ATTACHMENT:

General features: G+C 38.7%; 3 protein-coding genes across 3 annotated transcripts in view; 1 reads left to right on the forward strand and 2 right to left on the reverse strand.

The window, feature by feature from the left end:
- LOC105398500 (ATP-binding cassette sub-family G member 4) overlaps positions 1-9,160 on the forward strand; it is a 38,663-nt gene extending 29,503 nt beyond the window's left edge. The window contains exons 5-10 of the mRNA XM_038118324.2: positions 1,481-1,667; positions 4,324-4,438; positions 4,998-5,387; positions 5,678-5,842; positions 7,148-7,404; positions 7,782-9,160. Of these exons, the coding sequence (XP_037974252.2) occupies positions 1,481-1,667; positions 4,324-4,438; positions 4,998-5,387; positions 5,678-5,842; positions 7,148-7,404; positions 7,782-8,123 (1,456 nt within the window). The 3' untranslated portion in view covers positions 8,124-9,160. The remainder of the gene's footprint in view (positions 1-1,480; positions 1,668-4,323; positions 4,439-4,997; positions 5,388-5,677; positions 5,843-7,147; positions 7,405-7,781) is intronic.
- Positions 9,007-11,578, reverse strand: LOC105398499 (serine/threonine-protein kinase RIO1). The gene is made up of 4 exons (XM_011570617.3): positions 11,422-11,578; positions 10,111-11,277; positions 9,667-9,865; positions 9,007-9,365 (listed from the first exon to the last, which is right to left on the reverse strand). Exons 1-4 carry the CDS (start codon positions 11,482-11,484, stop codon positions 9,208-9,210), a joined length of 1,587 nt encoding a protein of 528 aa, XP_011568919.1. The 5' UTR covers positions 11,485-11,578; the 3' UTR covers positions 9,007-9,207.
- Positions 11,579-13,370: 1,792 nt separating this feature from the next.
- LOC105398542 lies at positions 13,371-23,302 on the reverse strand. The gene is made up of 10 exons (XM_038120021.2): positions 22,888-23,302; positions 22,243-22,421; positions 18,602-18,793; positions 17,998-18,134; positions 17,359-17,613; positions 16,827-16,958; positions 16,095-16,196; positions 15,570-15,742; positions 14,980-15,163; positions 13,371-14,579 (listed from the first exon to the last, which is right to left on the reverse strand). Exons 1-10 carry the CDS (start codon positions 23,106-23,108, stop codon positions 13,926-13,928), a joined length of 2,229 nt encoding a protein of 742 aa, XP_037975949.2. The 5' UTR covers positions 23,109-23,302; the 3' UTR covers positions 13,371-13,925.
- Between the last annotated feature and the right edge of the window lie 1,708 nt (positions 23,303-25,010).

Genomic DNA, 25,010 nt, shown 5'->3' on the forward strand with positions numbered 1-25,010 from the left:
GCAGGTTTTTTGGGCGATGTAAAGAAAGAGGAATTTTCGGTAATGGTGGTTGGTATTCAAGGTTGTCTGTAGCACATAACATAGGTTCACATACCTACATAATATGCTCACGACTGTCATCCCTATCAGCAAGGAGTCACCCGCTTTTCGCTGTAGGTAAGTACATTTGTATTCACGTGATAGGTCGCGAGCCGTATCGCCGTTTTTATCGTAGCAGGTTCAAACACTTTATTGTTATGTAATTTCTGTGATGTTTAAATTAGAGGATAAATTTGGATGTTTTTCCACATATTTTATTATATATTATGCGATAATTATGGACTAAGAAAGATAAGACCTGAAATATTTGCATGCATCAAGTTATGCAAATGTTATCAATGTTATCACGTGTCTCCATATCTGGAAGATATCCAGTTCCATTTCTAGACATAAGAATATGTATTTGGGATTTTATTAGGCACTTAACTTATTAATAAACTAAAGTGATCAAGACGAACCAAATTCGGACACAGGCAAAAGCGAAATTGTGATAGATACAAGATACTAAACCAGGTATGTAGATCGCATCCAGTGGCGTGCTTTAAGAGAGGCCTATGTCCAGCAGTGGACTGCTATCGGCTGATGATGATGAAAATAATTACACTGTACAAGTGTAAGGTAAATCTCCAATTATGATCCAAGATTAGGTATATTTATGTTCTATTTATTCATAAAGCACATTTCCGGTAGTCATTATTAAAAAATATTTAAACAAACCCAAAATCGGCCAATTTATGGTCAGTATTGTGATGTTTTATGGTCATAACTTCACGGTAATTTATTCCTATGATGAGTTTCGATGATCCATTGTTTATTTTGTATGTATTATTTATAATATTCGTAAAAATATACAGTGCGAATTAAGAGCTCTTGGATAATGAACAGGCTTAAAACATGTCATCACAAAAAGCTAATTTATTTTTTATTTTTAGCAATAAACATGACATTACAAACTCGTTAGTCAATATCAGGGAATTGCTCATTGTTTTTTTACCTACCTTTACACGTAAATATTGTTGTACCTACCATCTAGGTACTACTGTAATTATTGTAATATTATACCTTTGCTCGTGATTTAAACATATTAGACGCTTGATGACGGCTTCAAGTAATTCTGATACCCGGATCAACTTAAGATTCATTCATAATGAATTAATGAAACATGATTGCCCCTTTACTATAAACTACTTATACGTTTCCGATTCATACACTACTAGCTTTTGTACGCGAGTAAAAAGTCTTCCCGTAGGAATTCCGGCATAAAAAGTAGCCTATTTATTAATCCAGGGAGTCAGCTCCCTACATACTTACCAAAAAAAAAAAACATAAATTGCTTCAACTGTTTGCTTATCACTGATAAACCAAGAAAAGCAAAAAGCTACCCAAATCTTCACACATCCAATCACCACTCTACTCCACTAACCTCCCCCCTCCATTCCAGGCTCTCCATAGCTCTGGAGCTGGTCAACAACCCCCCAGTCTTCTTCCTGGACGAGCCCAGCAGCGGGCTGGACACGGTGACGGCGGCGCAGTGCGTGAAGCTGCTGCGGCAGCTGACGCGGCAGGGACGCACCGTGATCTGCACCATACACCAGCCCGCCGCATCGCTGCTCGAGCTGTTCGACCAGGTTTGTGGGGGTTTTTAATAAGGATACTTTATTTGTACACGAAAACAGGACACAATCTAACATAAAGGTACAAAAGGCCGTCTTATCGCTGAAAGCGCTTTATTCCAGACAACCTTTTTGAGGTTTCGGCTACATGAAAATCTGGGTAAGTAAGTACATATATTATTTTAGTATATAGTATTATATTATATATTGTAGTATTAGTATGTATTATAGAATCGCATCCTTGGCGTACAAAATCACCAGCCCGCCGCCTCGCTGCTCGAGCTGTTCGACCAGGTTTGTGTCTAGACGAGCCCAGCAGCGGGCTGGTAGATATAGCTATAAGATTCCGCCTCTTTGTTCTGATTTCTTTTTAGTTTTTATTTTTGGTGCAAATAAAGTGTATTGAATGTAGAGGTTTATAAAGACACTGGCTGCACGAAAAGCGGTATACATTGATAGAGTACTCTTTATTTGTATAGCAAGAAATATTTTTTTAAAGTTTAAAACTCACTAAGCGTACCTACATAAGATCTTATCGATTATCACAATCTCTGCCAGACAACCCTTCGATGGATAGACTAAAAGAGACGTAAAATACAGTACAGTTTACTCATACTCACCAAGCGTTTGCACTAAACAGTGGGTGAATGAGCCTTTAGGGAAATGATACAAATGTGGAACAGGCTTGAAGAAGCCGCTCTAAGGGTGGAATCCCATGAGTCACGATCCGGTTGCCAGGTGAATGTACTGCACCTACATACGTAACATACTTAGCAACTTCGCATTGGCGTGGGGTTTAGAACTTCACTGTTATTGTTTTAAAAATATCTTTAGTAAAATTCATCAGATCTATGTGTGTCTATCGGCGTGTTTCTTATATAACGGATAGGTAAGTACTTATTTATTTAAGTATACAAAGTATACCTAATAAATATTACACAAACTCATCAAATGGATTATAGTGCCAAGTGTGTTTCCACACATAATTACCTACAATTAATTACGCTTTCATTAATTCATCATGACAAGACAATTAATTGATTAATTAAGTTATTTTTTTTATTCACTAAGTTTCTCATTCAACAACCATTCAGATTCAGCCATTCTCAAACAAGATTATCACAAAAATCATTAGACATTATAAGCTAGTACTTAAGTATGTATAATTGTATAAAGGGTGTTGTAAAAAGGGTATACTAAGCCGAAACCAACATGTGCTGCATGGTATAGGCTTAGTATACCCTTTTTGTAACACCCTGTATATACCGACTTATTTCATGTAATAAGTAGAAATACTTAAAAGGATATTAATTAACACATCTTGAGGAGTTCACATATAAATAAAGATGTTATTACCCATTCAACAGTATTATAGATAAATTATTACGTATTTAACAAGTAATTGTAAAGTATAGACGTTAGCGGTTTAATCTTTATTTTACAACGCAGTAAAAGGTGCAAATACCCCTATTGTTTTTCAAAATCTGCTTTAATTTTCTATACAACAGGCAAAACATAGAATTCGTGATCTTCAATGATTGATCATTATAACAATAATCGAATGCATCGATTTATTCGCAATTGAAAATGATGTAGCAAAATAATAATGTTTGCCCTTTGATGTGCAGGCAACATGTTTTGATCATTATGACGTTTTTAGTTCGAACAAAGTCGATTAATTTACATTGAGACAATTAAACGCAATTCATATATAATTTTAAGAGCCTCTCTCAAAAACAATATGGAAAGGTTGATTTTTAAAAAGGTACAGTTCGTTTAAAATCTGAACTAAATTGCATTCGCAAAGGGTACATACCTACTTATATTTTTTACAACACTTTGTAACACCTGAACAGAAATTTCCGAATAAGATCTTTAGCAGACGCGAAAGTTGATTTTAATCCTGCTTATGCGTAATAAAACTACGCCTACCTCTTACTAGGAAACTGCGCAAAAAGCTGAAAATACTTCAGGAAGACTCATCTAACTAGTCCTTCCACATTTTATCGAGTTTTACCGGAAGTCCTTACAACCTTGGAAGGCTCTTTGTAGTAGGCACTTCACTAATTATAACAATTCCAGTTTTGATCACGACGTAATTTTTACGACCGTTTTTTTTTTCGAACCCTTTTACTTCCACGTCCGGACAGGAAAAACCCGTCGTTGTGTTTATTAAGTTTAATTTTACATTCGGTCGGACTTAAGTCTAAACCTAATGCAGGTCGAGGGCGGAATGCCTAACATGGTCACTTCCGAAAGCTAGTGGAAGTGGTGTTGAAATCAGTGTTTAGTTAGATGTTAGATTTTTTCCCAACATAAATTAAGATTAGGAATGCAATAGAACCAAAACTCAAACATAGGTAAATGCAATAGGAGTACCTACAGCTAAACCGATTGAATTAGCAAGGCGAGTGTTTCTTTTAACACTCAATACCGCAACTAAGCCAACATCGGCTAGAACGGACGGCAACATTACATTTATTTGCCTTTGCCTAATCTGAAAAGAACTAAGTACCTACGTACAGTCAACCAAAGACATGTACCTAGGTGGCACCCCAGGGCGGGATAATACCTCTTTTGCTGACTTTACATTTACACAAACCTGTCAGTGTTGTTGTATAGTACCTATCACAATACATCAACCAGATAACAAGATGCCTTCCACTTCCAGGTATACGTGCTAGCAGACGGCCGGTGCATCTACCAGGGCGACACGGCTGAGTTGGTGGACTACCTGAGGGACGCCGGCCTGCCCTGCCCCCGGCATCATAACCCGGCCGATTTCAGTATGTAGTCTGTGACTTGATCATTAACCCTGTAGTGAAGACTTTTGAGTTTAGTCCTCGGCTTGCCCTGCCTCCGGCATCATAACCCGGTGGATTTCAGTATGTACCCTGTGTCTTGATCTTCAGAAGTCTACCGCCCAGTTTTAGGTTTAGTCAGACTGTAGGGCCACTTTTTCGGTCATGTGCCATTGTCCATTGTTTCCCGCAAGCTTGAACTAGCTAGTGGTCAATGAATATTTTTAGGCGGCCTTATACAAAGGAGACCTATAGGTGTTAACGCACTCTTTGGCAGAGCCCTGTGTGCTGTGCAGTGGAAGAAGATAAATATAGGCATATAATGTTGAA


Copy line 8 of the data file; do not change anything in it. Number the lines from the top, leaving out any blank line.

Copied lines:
Genomic DNA, 25,010 nt, shown 5'->3' on the forward strand with positions numbered 1-25,010 from the left: